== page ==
We are told non-stop by the marijuana industry that the commercialization of marijuana has been a boon for Colorado and other states and there have been no ill consequences.

But what do the facts say?

Since legalization:

There has been a 151% increase in marijuana-impaired driving deaths.
There has been a 400% increase in 0-9 year-olds being exposed to high potency marijuana products.
Opioid-related deaths have increased every single year.
70% of Colorado pot shops recommend marijuana to pregnant mothers. This is neither safe nor regulated.
Colorado spends $4.50 for every $1 in marijuana tax revenue to cover the negative costs of legalization.
The industry is targeting vulnerable communities. In Denver, there is 1 pot shop for every 47 residents in our poorest neighborhoods. And fewer than 1% of the pot industry is controlled by people of color. But, yeah, “social justice.”
Colorado is now one of the top black market marijuana exporters in the United States. Criminal gangs and foreign cartels — big fans of marijuana legalization.

According to virtually every scientific review, including a 2016 World Health Organization report and a 2017 National Academy of Sciences study, marijuana is addictive and harmful—despite rhetoric from the marijuana industry. 

The chances of becoming dependent on marijuana can be up to 50% for some users, and regular use is indisputably dangerous to the adolescent brain, in some cases linked to permanent reductions in IQ. Regular high potency marijuana users are 5 times more likely to develop psychosis or schizophrenia than non-users.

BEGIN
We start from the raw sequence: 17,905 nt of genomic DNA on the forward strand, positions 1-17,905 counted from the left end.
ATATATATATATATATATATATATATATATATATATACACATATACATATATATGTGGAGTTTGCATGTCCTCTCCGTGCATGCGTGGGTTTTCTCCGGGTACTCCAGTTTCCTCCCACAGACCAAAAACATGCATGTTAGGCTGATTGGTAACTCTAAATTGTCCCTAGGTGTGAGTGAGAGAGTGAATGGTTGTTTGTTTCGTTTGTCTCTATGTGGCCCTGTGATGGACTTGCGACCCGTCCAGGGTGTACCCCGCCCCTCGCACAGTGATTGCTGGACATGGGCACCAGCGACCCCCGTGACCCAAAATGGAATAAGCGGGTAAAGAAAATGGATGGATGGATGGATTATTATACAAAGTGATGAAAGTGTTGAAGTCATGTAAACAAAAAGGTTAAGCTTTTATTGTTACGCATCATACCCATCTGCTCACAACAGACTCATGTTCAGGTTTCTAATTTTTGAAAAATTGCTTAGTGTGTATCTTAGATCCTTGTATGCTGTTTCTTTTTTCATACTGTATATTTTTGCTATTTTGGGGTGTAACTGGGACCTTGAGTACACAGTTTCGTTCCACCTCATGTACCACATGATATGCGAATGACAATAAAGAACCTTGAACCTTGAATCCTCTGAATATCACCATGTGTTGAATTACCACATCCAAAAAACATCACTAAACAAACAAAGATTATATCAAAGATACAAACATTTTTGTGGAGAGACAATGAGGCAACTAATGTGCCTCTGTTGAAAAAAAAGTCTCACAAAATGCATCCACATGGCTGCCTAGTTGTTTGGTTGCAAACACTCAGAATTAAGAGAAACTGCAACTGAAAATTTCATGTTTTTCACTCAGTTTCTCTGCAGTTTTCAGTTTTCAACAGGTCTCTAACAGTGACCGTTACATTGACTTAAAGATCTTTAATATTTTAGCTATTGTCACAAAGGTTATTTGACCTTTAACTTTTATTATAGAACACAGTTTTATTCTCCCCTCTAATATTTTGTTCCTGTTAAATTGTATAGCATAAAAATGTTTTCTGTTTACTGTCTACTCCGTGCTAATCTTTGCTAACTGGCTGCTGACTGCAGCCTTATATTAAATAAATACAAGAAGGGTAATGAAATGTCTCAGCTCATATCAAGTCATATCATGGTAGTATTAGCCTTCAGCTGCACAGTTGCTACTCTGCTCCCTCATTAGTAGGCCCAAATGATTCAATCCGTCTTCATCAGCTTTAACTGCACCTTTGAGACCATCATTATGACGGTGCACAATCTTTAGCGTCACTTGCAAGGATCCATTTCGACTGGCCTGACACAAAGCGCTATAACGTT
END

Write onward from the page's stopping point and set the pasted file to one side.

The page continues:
Unlike cigarettes, marijuana also intoxicates, sometimes with tragic results. The percentage of traffic deaths related to marijuana more than doubled in Washington State since retail marijuana sales were allowed, and Colorado has seen similar increases in pot-related accidents. 

A 2017 study over 30,000 American adults demonstrated that marijuana users were more than twice as likely to move on to abuse prescription opioids even when controlling for age, sex, race/ethnicity, other substance use disorders, any mood or anxiety disorder, prior nonmedical opioid use, and family history of drug use disorder, alcohol use disorder, depression, and antisocial personality disorder.

Although it is still early for comprehensive cost studies on the costs of marijuana legalization, unsettling trends have already surfaced in Colorado & Washington state, suggesting that, like tobacco and alcohol, costs outweigh revenues :

  • Over half the pot money promised for drug prevention, education & treatment in WA never materialized.
  • Bureaucracy consumes a significant portion of Colorado marijuana tax revenue.
  • More CO youth – especially black & Latino kids – are being arrested for pot-related offenses post-legalization.
  • Adolescent suicide victims in Colorado are increasingly found with marijuana in their systems.
  • Marijuana offenses in Colorado elementary and high schools have increased 34 percent since legalization.

For more detailed information, click here to read a comprehensive report on the lessons learned from marijuana legalization in five states and D.C.

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